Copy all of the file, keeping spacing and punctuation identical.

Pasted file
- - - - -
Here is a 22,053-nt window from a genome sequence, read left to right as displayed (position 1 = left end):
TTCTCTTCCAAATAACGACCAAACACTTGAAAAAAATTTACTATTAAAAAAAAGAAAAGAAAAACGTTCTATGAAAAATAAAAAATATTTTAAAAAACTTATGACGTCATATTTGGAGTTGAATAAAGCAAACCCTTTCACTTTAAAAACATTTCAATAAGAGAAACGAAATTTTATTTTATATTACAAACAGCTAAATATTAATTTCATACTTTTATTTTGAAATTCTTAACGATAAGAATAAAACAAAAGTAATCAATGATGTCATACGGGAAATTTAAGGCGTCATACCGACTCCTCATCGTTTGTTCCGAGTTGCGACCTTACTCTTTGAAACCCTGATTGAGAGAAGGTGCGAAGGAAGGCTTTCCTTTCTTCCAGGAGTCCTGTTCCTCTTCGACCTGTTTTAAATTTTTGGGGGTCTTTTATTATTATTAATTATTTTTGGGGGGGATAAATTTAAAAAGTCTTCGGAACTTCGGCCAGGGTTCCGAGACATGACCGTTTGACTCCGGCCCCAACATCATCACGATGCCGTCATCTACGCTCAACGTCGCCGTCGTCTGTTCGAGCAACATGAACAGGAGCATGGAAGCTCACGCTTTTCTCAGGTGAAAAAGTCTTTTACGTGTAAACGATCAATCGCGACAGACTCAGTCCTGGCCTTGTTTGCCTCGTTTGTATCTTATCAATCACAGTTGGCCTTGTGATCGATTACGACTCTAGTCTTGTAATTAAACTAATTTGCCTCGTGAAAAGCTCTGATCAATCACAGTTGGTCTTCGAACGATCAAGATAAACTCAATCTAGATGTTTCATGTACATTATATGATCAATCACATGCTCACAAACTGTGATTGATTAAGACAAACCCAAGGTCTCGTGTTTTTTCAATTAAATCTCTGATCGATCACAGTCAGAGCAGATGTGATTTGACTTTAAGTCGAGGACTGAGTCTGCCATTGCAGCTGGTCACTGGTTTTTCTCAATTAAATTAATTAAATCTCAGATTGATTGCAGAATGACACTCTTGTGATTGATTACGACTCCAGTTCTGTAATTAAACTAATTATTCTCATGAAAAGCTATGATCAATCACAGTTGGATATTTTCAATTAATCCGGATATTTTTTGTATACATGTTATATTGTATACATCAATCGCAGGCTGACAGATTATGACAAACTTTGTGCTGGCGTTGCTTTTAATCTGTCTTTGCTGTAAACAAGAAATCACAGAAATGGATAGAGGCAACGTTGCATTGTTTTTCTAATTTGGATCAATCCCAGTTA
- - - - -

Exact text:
Here is a 22,053-nt window from a genome sequence, read left to right as displayed (position 1 = left end):
TTCTCTTCCAAATAACGACCAAACACTTGAAAAAAATTTACTATTAAAAAAAAGAAAAGAAAAACGTTCTATGAAAAATAAAAAATATTTTAAAAAACTTATGACGTCATATTTGGAGTTGAATAAAGCAAACCCTTTCACTTTAAAAACATTTCAATAAGAGAAACGAAATTTTATTTTATATTACAAACAGCTAAATATTAATTTCATACTTTTATTTTGAAATTCTTAACGATAAGAATAAAACAAAAGTAATCAATGATGTCATACGGGAAATTTAAGGCGTCATACCGACTCCTCATCGTTTGTTCCGAGTTGCGACCTTACTCTTTGAAACCCTGATTGAGAGAAGGTGCGAAGGAAGGCTTTCCTTTCTTCCAGGAGTCCTGTTCCTCTTCGACCTGTTTTAAATTTTTGGGGGTCTTTTATTATTATTAATTATTTTTGGGGGGGATAAATTTAAAAAGTCTTCGGAACTTCGGCCAGGGTTCCGAGACATGACCGTTTGACTCCGGCCCCAACATCATCACGATGCCGTCATCTACGCTCAACGTCGCCGTCGTCTGTTCGAGCAACATGAACAGGAGCATGGAAGCTCACGCTTTTCTCAGGTGAAAAAGTCTTTTACGTGTAAACGATCAATCGCGACAGACTCAGTCCTGGCCTTGTTTGCCTCGTTTGTATCTTATCAATCACAGTTGGCCTTGTGATCGATTACGACTCTAGTCTTGTAATTAAACTAATTTGCCTCGTGAAAAGCTCTGATCAATCACAGTTGGTCTTCGAACGATCAAGATAAACTCAATCTAGATGTTTCATGTACATTATATGATCAATCACATGCTCACAAACTGTGATTGATTAAGACAAACCCAAGGTCTCGTGTTTTTTCAATTAAATCTCTGATCGATCACAGTCAGAGCAGATGTGATTTGACTTTAAGTCGAGGACTGAGTCTGCCATTGCAGCTGGTCACTGGTTTTTCTCAATTAAATTAATTAAATCTCAGATTGATTGCAGAATGACACTCTTGTGATTGATTACGACTCCAGTTCTGTAATTAAACTAATTATTCTCATGAAAAGCTATGATCAATCACAGTTGGATATTTTCAATTAATCCGGATATTTTTTGTATACATGTTATATTGTATACATCAATCGCAGGCTGACAGATTATGACAAACTTTGTGCTGGCGTTGCTTTTAATCTGTCTTTGCTGTAAACAAGAAATCACAGAAATGGATAGAGGCAACGTTGCATTGTTTTTCTAATTTGGATCAATCCCAGTTA